More than three quarters of the contiguous United States still faces abnormally dry conditions in spite of scattered relief from rains generated by tropical storm system Isaac. As seen on the U.S. Drought Monitor, exceptional drought — the worst category — persists in the very center of the nation from Nebraska south to Texas, east through Missouri and Arkansas to the Mississippi Valley. Much of Georgia is also in exceptional drought.
Drought: the slow but costly disaster
Drought is the nation’s most costly natural disaster, far exceeding earthquakes, tornados, hurricanes and floods. FEMA has estimated that the annual average cost of drought in the United States ranges from $6 to $8 billion. (By comparison, the annual costs of flooding are in the $2 to $4 billion range.) Unlike flooding, drought does not come and go in a single episode. Rather, it often takes a long time for drought to begin to impact an area, and it can fester for months or even years.
In order to reduce the impacts of drought, governments and managers rely on objective and unbiased scientific information about trends in streamflow, precipitation, and other factors that contribute to drought, so that they can understand where drought is occurring, how long it is likely to impact an area, and where drought is likely to strike next.
What about Isaac’s effects on the current drought?
The obvious question comes from both expert and casual observers: What difference did tropical system Isaac make in drought-stricken areas?
NOAA records show that Hurricane Isaac made landfall in southern Louisiana the evening of August 28 and then tracked north-northwest, losing its tropical character over Missouri on September 1 and then merging with another frontal zone to move on into the Ohio Valley. This NASA graphic of rainfall based on satellite measurements shows that Isaac’s rainfall was concentrated to the east of its tropical storm center. (100 mm is about 4 in. of rain.)
One week after Isaac officially dissipated (9/1), this real-time map of national stream flow from USGS WaterWatch (below normal 7-day average streamflow compared to historical streamflow, updated 9/8) shows that streamflows have returned to normal or higher levels in the middle and lower Mississippi Valleys and the Ohio Valley where much of Isaac’s related precipitation fell.
Drought is a bigger concept than streamflow can show
The national Drought Monitor is the official report detailing drought conditions. This complex map service paints a fuller picture of drought than just stream flow information. In addition to relying heavily on USGS streamgage data, this map also incorporates soil moisture, agricultural information, satellite data, and precipitation.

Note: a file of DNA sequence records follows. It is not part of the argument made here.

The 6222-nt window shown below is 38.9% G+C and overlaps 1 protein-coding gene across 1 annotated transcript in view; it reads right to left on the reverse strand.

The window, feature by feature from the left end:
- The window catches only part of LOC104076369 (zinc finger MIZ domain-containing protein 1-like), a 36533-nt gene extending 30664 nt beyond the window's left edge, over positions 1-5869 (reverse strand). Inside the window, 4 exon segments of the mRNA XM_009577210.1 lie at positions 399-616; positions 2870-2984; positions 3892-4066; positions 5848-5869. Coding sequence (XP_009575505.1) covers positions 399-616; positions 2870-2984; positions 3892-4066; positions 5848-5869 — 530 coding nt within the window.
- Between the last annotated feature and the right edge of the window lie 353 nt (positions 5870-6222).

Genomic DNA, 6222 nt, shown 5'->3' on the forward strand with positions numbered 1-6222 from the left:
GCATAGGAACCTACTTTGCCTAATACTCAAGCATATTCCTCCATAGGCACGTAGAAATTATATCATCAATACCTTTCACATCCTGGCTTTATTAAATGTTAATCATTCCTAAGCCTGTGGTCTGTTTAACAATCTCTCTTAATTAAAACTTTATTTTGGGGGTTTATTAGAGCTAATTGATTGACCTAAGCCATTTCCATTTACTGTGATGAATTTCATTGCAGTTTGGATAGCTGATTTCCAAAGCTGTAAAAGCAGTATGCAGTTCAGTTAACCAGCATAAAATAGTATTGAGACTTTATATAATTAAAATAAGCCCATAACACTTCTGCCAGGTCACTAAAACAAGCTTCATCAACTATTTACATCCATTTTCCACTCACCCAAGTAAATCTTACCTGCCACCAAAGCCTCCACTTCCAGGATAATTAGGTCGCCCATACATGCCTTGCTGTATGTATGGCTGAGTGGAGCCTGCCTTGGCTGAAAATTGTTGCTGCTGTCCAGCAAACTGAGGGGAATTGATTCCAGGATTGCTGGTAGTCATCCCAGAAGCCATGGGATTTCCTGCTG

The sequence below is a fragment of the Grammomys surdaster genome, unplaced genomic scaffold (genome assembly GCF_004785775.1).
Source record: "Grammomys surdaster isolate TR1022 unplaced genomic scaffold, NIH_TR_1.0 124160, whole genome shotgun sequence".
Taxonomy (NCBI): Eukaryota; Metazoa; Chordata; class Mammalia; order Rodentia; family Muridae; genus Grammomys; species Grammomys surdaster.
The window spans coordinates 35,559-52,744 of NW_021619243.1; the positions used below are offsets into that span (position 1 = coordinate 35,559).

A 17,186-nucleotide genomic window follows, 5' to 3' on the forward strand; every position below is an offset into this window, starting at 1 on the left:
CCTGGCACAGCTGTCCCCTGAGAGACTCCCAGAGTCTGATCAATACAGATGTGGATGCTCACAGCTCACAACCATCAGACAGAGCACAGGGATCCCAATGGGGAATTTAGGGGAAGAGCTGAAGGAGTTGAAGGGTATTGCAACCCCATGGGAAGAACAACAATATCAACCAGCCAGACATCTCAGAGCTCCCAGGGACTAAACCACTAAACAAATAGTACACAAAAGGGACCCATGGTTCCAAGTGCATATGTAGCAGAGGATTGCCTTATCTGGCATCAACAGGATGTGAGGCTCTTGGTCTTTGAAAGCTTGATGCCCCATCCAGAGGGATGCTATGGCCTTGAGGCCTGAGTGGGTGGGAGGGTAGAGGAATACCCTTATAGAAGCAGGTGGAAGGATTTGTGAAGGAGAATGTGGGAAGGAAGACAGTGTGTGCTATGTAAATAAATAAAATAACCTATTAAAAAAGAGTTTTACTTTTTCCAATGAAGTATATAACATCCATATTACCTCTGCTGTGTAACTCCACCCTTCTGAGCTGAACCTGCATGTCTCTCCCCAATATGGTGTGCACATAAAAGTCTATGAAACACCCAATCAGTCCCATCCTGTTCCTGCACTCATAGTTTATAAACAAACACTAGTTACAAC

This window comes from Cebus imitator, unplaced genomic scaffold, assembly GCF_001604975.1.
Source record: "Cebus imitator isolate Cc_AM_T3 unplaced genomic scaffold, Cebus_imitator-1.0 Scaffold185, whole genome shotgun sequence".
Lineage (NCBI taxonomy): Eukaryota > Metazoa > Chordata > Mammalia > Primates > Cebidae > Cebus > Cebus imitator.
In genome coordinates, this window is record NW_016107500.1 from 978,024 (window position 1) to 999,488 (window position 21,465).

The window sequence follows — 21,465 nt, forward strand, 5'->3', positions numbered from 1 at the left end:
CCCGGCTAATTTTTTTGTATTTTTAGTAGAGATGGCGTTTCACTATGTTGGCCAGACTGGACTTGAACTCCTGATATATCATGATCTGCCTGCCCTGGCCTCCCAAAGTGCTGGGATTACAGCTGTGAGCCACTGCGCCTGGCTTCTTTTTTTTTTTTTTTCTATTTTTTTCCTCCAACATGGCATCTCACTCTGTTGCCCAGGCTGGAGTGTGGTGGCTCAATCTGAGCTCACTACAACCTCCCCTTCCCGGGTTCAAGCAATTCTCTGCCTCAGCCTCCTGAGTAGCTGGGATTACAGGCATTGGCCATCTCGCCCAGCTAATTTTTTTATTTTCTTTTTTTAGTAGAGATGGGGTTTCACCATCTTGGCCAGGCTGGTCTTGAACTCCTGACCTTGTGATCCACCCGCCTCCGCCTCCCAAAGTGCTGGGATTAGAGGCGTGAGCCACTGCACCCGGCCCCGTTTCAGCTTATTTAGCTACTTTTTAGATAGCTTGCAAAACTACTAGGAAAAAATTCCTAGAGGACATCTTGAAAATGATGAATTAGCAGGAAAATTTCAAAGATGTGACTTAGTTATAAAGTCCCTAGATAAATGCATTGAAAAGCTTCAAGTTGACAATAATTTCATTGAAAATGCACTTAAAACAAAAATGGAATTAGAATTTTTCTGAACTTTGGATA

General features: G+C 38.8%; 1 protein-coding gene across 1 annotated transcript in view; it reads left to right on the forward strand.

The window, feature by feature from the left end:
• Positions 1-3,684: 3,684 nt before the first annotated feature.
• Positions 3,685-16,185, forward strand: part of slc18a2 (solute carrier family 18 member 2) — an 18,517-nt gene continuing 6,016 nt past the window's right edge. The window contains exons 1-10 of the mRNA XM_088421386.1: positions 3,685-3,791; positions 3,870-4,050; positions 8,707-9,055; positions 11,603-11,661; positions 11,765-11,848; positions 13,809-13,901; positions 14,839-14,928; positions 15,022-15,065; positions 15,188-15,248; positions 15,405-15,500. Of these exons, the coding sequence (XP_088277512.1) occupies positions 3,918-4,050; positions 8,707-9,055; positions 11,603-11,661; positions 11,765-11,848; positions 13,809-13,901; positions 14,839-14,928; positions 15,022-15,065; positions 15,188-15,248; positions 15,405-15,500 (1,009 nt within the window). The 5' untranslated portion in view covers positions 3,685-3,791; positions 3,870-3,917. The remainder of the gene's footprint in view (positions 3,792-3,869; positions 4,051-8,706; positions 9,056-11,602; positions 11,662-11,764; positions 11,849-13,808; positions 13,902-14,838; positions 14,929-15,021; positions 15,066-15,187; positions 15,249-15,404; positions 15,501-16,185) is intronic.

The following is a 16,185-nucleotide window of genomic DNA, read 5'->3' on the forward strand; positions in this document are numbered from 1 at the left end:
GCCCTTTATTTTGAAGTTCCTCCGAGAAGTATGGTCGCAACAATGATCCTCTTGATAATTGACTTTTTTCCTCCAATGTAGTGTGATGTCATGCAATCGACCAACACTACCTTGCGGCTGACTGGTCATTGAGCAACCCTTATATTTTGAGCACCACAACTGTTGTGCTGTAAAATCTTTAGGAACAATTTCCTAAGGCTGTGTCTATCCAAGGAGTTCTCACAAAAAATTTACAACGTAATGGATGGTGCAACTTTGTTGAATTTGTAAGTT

The map — a joint product of NOAA, the U.S. Department of Agriculture, and the National Drought Mitigation Center — is prepared in consultation with scientists from several agencies, including the USGS. It portrays a comprehensive geographic assessment of areas experiencing drought, as well as the severity of drought. This map has important economic significance because it is used by many states as the basis for declaring a drought emergency and requesting federal funding.
You can see that, according to the U.S. Drought Monitor (updated 9/4), extreme or severe levels of drought persist in parts of Arkansas, Missouri, Tennessee, Kentucky, Illinois, Indiana, and Ohio — states to which Isaac’s rains did come in varied amounts.
The next obvious question might be: Why didn’t Isaac make more of a difference in the drought?
That’s a complex inquiry that involves lots of issues like precipitation rates and volumes, water runoff, groundwater levels, and soil moisture. Let’s look for a broader answer in a story about accumulated precipitation deficit that’s no less true for its simplicity.
A Story of Drought: The Water Bank
It can be useful to think of drought as a water bank account held by Mother Nature. When it rains, Mother Nature makes a deposit into Earth’s water bank account. When it stops raining, Mother Nature is obliged to withdraw water from the soil and from vegetation for “payment” to the atmosphere; this is done through evapotranspiration. The longer she goes without making water deposits, the greater the amount of water that gets withdrawn from the soil, as well as from other storage accounts like lakes and reservoirs, and the greater her water deposits (i.e., precipitation) will have to be to bring the account back up to what it was before the drought started.
That’s essentially what’s going on when one huge storm system with its sudden rains seems to make little immediate difference in a drought. Mother Nature may have hit the million-dollar lottery with Isaac and is making big deposits into her terrestrial account. But she needs to make two or three more deposits like this to get back to the starting point of local average conditions of water deposits and withdrawals.
Looking ahead on drought
In addition to the U.S. Drought Monitor, which tracks current and historic drought conditions, every month the National Weather Service produces a Drought Outlook, with bi-weekly updates based primarily on precipitation forecasts.
The latest long-range report, released on September 6 and looking ahead to November 30, indicates that drought is likely to develop, persist, or intensify across much of the Great Plains (including Texas but not the Dakotas) and all or parts of the Rocky Mountain and Western states (excluding Arizona and Washington).
Drought conditions are likely to improve in Louisiana, Alabama, the Dakotas, the upper Mississippi Valley, and the Ohio Valley. Arkansas, western Tennessee, and Georgia will see lesser degrees of improvement.
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